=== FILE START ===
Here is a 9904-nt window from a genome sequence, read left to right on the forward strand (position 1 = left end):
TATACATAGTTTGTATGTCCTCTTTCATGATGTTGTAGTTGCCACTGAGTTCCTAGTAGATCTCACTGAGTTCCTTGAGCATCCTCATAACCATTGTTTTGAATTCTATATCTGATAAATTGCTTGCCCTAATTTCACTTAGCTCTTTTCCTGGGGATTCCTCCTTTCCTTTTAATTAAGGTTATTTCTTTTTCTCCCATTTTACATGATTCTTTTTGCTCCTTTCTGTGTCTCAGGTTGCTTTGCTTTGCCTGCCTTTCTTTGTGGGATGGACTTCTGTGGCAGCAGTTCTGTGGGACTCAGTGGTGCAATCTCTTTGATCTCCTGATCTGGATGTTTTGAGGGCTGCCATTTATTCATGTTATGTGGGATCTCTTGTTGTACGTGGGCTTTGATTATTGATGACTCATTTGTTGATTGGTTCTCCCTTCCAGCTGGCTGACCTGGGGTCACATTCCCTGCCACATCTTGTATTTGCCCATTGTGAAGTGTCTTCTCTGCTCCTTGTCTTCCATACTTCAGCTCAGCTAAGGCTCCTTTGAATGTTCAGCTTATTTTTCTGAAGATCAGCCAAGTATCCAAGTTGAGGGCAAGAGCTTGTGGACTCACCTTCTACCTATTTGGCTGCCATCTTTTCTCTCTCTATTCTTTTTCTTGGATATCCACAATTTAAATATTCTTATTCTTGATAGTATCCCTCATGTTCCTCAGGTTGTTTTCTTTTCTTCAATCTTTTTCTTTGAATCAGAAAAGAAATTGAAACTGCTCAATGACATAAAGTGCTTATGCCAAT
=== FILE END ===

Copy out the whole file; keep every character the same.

Here is a 9904-nt window from a genome sequence, read left to right on the forward strand (position 1 = left end):
TATACATAGTTTGTATGTCCTCTTTCATGATGTTGTAGTTGCCACTGAGTTCCTAGTAGATCTCACTGAGTTCCTTGAGCATCCTCATAACCATTGTTTTGAATTCTATATCTGATAAATTGCTTGCCCTAATTTCACTTAGCTCTTTTCCTGGGGATTCCTCCTTTCCTTTTAATTAAGGTTATTTCTTTTTCTCCCATTTTACATGATTCTTTTTGCTCCTTTCTGTGTCTCAGGTTGCTTTGCTTTGCCTGCCTTTCTTTGTGGGATGGACTTCTGTGGCAGCAGTTCTGTGGGACTCAGTGGTGCAATCTCTTTGATCTCCTGATCTGGATGTTTTGAGGGCTGCCATTTATTCATGTTATGTGGGATCTCTTGTTGTACGTGGGCTTTGATTATTGATGACTCATTTGTTGATTGGTTCTCCCTTCCAGCTGGCTGACCTGGGGTCACATTCCCTGCCACATCTTGTATTTGCCCATTGTGAAGTGTCTTCTCTGCTCCTTGTCTTCCATACTTCAGCTCAGCTAAGGCTCCTTTGAATGTTCAGCTTATTTTTCTGAAGATCAGCCAAGTATCCAAGTTGAGGGCAAGAGCTTGTGGACTCACCTTCTACCTATTTGGCTGCCATCTTTTCTCTCTCTATTCTTTTTCTTGGATATCCACAATTTAAATATTCTTATTCTTGATAGTATCCCTCATGTTCCTCAGGTTGTTTTCTTTTCTTCAATCTTTTTCTTTGAATCAGAAAAGAAATTGAAACTGCTCAATGACATAAAGTGCTTATGCCAAT